Impact of bending-related faulting on the seismic properties of the incoming oceanic lithosphere offshore of Nicaragua.

Ivandic, Monika (2008) Impact of bending-related faulting on the seismic properties of the incoming oceanic lithosphere offshore of Nicaragua. Open Access (PhD/ Doctoral thesis), Christian-Albrechts-Universität Kiel, Kiel, Germany, 109 pp.

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Abstract

The subduction of H2O is inherently related to the hydrogeology of the oceanic lithosphere entering the trench. Water transported within the subducting oceanic plate affects a number of processes, such as intraslab earthquakes and arc magmatism. Bending related faulting in the subducting lithospheres may intensify hydrothermal flow through aged crust and provide pathways for seawater to reach lower crustal and upper mantle depths. A number of seismic wide-angle reflection and refraction experiments were conducted offshore of Nicaragua to investigate the impact of bending related normal faulting on the seismic properties of the oceanic lithosphere prior to subduction. Based on the reflectivity pattern of multi-channel seismic reflection (MCS) data collected offshore of Nicaragua it has been suggested that bending-related faulting facilitates hydration and serpentinization of the incoming oceanic plate. First seismic wide-angle and refraction data were collected along the profile p50 which extends from the region well seaward of the outer rise, not yet affected by subduction, into the trench northwest of the Nicoya Peninsula, where multibeam bathymetric data show prominent normal faults on the seaward trench slope. A tomographic joint inversion of the seismic refraction and wide-angle reflection data yields a decrease in P-wave velocities in the crust and uppermost mantle as the plate approaches the trench. Seaward of the outer rise velocities are typical for »24 Myr old oceanic lithosphere. In the near-trench region, however, crustal velocities are reduced by 0.2-0.5 km/s compared to normal mature oceanic crust. Seismic velocities of the uppermost mantle are 7.6-7.8 km/s and hence 5-7% lower than the typical velocity of mantle peridotite. These systematic changes in P-wave velocity indicate an evolutionary process in the subducting slab consistent with percolation of seawater through the faulted and fractured lithosphere and serpentinization of mantle peridotites. Two other profiles, located northwest of the profile p50, are parallel to the trench axis. This geometry was chosen to reveal if serpentinization is a common process in the subducting Cocos plate offshore of Nicaragua and not just a local feature. Tomographic inversion of both data sets indeed has shown that seismic velocities are profoundly reduced along the entire lenght of the profiles, both in the crust and uppermost mantle. Upper crustal velocities are not higher than 3.8-4.0 km/s, and the upper mantle is characterized by strong alteration that has i ii caused a reduction of the seismic velocities by 8-10%. The anomalous behaviour is more profound here than in the profile p50, but this observation is most likely due to the geometry of the lines, i.e. fault density is higher along a line parallel to the trench than along one which lies perpendicular. The modeling of the impact of water-filled microcracks on the elastic properties of rocks shows that they could significantly influence the seismic behavior of fractured media. The modeling of the S-wave velocities of the profile p50 has revealed that velocities in the crust are more profoundly reduced than in the P-wave structure. This is an indication that fracture porosity is extensively developed and, thus, has a significant impact on the seismic properties of the crust. One can assume a similar scenario for the upper mantle within a few kilometers just below the Moho. As both processes, hydration and fracturing, are related to each other, it is difficult to separate their effects on seismic properties. Thus, an estimate of 12-17% serpentinization in the uppermost 3-4 km of the mantle is just an upper limit of hydration, i.e. if the reduced velocities we observe in our velocity models were due solely to hydration.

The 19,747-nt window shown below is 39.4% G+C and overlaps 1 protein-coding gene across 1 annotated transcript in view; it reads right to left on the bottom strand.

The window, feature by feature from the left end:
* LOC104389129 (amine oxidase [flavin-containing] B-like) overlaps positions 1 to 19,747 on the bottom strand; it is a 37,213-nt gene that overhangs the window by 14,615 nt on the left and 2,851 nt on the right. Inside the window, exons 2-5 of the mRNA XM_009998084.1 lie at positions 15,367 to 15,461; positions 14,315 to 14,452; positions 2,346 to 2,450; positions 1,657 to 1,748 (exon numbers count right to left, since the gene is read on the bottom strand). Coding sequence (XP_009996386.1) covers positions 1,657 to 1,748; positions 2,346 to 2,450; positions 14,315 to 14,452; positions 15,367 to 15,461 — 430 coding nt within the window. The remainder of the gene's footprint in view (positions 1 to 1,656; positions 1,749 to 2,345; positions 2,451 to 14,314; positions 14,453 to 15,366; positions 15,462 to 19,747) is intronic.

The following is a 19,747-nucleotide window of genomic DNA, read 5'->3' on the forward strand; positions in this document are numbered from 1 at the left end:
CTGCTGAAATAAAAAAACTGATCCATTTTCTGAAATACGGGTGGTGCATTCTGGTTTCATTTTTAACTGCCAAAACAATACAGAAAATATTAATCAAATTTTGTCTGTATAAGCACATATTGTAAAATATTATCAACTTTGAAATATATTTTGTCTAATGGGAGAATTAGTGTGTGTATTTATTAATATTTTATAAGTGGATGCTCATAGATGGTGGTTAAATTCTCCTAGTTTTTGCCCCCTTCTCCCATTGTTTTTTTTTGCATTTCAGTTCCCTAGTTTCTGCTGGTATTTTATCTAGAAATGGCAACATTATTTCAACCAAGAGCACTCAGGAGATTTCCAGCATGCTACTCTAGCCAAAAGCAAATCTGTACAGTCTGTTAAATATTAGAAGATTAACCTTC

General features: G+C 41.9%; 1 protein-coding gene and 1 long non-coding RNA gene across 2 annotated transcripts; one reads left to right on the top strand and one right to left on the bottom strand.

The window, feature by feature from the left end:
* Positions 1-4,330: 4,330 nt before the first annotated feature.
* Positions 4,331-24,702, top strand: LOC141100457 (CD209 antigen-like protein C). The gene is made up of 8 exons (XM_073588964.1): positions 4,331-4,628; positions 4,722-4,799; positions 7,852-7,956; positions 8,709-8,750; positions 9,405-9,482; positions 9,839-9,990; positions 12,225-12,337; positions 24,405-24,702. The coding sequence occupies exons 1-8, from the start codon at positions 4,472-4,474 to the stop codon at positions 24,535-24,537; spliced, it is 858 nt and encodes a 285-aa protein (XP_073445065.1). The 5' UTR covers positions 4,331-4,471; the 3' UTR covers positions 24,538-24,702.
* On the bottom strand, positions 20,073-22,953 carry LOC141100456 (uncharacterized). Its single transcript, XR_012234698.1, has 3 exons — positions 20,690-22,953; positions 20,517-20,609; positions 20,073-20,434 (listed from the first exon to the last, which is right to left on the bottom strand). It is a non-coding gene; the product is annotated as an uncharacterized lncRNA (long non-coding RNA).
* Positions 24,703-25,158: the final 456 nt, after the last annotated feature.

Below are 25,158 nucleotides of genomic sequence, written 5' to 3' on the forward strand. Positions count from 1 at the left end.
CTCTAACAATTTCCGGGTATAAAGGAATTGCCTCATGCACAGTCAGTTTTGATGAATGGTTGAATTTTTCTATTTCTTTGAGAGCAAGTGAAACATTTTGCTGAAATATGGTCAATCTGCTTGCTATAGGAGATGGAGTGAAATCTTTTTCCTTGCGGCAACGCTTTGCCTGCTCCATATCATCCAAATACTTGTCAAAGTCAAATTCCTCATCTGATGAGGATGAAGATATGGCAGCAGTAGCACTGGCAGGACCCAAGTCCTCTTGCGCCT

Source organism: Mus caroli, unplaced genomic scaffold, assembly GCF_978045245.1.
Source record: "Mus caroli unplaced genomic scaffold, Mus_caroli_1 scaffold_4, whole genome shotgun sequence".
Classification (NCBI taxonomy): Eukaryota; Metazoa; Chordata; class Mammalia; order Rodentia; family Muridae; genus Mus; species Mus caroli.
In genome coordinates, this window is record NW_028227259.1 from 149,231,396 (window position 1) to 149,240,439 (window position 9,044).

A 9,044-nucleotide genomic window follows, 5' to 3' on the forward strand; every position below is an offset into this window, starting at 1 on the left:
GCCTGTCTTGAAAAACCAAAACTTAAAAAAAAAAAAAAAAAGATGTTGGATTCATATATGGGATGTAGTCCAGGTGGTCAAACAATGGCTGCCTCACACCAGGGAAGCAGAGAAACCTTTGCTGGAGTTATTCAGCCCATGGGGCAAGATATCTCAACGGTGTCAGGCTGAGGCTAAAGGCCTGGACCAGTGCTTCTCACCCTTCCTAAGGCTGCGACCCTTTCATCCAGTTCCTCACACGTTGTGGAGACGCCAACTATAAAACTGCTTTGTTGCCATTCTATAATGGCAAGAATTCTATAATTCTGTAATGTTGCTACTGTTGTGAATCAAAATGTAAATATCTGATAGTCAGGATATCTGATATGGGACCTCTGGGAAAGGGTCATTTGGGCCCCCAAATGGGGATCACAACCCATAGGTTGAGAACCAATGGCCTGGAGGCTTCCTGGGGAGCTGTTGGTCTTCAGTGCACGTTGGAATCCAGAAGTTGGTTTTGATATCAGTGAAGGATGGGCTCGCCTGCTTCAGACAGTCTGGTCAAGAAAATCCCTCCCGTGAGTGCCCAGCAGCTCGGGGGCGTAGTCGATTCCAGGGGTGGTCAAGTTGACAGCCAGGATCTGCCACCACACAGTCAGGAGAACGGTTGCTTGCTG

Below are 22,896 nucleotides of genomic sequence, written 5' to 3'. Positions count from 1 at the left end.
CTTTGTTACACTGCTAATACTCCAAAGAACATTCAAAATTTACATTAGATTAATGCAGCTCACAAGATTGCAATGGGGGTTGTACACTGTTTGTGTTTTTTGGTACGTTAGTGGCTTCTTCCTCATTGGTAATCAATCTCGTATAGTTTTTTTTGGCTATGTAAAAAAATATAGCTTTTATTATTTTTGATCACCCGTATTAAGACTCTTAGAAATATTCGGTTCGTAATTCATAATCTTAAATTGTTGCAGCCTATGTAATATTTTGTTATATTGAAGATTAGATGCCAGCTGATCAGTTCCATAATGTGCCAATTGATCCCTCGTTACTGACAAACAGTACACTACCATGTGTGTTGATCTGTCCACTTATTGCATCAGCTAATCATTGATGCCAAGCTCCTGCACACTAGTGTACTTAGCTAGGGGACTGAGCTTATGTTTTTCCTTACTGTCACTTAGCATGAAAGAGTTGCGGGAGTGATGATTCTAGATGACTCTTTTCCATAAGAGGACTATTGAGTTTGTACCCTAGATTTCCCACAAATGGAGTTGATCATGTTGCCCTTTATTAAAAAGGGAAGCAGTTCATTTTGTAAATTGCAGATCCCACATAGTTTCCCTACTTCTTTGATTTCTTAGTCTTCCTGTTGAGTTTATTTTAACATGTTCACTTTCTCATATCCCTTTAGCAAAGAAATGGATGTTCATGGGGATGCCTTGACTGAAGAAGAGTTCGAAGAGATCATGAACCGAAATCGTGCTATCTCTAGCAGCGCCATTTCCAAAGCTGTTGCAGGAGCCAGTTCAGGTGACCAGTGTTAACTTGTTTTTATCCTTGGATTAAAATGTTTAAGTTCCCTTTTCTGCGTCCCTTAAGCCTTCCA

Document Type: Thesis (PhD/ Doctoral thesis)
Thesis Advisor: Grevemeyer, Ingo and Rabbel, Wolfgang
Keywords: Subduktio zones,seismics,bending-related faulting,fluids
Research affiliation: OceanRep > SFB 574
Kiel University
OceanRep > SFB 574 > A5
OceanRep > GEOMAR > FB4 Dynamics of the Ocean Floor > FB4-GDY Marine Geodynamics
Refereed: No
Projects: SFB574
Expeditions/Models/Experiments:
Date Deposited: 16 Jan 2009 12:04
Last Modified: 23 Sep 2019 22:12
URI: http://oceanrep.geomar.de/id/eprint/3321

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